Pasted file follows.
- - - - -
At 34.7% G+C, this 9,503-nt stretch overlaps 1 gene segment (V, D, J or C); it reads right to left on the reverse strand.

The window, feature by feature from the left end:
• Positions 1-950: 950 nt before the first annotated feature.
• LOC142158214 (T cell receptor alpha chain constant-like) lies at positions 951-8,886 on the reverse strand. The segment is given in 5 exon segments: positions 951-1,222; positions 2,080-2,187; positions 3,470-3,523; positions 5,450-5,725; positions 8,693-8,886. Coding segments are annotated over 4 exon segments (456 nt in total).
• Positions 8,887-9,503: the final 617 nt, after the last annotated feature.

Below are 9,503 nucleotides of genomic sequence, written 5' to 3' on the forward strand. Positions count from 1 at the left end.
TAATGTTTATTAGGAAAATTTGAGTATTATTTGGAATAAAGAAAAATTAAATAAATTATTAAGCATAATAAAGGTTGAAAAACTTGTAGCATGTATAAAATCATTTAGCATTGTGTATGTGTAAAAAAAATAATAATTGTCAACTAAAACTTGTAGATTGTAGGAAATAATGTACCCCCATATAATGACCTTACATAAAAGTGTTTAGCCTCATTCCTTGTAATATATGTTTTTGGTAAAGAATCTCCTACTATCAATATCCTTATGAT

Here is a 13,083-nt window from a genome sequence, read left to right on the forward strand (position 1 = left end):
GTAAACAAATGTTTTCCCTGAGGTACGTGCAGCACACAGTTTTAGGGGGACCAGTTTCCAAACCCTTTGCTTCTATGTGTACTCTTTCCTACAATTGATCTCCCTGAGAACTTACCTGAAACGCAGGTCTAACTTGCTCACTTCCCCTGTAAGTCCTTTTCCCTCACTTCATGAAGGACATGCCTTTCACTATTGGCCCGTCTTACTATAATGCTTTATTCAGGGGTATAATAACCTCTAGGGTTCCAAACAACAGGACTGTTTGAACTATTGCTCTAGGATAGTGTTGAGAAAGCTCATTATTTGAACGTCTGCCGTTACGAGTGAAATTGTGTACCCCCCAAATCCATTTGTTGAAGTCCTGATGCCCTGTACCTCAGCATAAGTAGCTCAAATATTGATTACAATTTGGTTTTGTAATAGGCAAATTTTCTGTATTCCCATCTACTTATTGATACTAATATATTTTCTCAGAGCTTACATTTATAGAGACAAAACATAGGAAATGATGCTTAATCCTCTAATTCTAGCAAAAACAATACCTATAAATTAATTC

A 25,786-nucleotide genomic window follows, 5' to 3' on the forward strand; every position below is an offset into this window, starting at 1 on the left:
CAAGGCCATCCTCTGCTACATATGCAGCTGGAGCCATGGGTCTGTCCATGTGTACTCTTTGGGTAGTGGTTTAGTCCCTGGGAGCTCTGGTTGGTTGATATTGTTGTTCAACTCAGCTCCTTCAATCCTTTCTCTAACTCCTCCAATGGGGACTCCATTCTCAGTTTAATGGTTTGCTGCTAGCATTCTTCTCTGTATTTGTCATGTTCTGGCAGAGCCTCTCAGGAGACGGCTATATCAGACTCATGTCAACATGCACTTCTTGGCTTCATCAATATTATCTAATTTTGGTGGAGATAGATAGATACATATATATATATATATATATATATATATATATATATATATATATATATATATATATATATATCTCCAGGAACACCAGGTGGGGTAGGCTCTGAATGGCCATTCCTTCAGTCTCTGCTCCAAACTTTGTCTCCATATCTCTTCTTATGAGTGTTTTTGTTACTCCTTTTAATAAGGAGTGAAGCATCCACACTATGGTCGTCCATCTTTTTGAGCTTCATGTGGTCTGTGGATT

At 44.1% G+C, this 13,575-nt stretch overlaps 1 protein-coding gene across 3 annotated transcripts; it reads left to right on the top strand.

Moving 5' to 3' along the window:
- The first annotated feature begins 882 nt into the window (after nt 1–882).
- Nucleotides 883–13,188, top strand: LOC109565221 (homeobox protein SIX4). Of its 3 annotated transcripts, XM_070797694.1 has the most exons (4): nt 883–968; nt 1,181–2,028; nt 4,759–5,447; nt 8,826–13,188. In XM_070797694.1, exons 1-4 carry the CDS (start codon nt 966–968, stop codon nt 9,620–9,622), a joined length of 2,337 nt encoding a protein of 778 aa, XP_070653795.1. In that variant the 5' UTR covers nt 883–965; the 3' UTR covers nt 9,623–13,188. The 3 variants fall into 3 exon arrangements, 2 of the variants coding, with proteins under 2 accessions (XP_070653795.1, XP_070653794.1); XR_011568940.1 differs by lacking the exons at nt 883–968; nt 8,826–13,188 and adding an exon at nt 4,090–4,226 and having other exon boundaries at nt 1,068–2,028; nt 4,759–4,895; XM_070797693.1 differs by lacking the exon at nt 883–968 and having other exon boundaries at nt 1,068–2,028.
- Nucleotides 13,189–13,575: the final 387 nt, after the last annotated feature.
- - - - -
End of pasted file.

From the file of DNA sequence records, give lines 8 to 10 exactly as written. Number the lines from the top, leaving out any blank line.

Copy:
Here is a 13,083-nt window from a genome sequence, read left to right on the forward strand (position 1 = left end):
GTAAACAAATGTTTTCCCTGAGGTACGTGCAGCACACAGTTTTAGGGGGACCAGTTTCCAAACCCTTTGCTTCTATGTGTACTCTTTCCTACAATTGATCTCCCTGAGAACTTACCTGAAACGCAGGTCTAACTTGCTCACTTCCCCTGTAAGTCCTTTTCCCTCACTTCATGAAGGACATGCCTTTCACTATTGGCCCGTCTTACTATAATGCTTTATTCAGGGGTATAATAACCTCTAGGGTTCCAAACAACAGGACTGTTTGAACTATTGCTCTAGGATAGTGTTGAGAAAGCTCATTATTTGAACGTCTGCCGTTACGAGTGAAATTGTGTACCCCCCAAATCCATTTGTTGAAGTCCTGATGCCCTGTACCTCAGCATAAGTAGCTCAAATATTGATTACAATTTGGTTTTGTAATAGGCAAATTTTCTGTATTCCCATCTACTTATTGATACTAATATATTTTCTCAGAGCTTACATTTATAGAGACAAAACATAGGAAATGATGCTTAATCCTCTAATTCTAGCAAAAACAATACCTATAAATTAATTC

A 25,786-nucleotide genomic window follows, 5' to 3' on the forward strand; every position below is an offset into this window, starting at 1 on the left: